Edith Carrington, Wonderful Tools, Londres, George Bell, 1897.
The caddis uses the buiding tools which he has in a very adroit manner, and always contrives to build his house out of the materials which he finds scattered around him.
His little home looks just like a bit of the mud, or weed, or gravel in which he lives. There are several kinds of caddis worm, and each likes to build after his own fashion. One species will cut short near bits of crow-foot stem, and fasten them round himself till he looks like a tiny walking faggot.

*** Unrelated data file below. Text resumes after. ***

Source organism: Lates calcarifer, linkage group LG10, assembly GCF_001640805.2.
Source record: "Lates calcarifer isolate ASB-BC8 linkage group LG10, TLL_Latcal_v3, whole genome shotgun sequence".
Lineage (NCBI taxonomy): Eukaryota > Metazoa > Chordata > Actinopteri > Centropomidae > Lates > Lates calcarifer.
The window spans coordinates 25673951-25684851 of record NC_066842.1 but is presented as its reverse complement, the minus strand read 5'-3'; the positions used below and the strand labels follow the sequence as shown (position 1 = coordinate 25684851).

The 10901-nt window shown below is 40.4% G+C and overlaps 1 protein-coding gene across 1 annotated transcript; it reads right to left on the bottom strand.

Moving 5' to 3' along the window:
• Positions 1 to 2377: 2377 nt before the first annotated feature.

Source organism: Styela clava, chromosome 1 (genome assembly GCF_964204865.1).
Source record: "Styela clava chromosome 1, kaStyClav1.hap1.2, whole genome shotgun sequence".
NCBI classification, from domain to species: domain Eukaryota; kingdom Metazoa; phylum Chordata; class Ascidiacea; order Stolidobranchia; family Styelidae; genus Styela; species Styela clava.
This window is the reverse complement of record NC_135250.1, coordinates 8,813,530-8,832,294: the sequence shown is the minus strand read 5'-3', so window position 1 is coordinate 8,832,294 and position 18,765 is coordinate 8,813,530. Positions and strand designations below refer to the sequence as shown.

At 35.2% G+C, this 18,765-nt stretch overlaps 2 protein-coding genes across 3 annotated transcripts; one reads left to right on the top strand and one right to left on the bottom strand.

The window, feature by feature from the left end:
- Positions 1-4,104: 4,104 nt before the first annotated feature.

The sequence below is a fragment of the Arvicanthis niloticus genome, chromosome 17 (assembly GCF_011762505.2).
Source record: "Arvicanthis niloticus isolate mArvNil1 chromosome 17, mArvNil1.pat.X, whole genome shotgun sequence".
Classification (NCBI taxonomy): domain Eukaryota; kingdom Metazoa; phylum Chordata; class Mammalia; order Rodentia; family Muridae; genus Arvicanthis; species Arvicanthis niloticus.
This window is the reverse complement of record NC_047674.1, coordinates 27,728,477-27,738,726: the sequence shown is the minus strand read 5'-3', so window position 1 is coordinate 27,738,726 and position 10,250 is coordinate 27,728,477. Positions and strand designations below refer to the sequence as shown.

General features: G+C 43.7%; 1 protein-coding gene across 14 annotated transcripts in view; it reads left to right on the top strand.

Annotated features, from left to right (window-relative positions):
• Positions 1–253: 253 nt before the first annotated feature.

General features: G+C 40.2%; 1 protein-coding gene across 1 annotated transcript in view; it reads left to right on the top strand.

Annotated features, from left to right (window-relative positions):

Another will cover his tube with bits of duck-weed, and stroll about like « Jack-in-the-green ». Some caddises will stick small shells to their backs, bringing glue from their mouths, and always weaving first a little vest of silk as a lining for the tube.
But the most remarkable thing about caddis worm is that, if by any accident he should find himself in a new place, he at once sets to work with frantic haste to patch his quaint dwelling so that it may not look different from the new country.
Should violent thunder showers swell his little ditch or streamlet till it becomes a torent and sweeps him far away from his native lands, he begins to pick up bits and scraps of straw of whatever he finds in the strange place to disguise himself with.
He disguises himself thus as a safeguard against being eaten by fish or other water creatures bigger than himself, and also as a means of enabling himself to feed.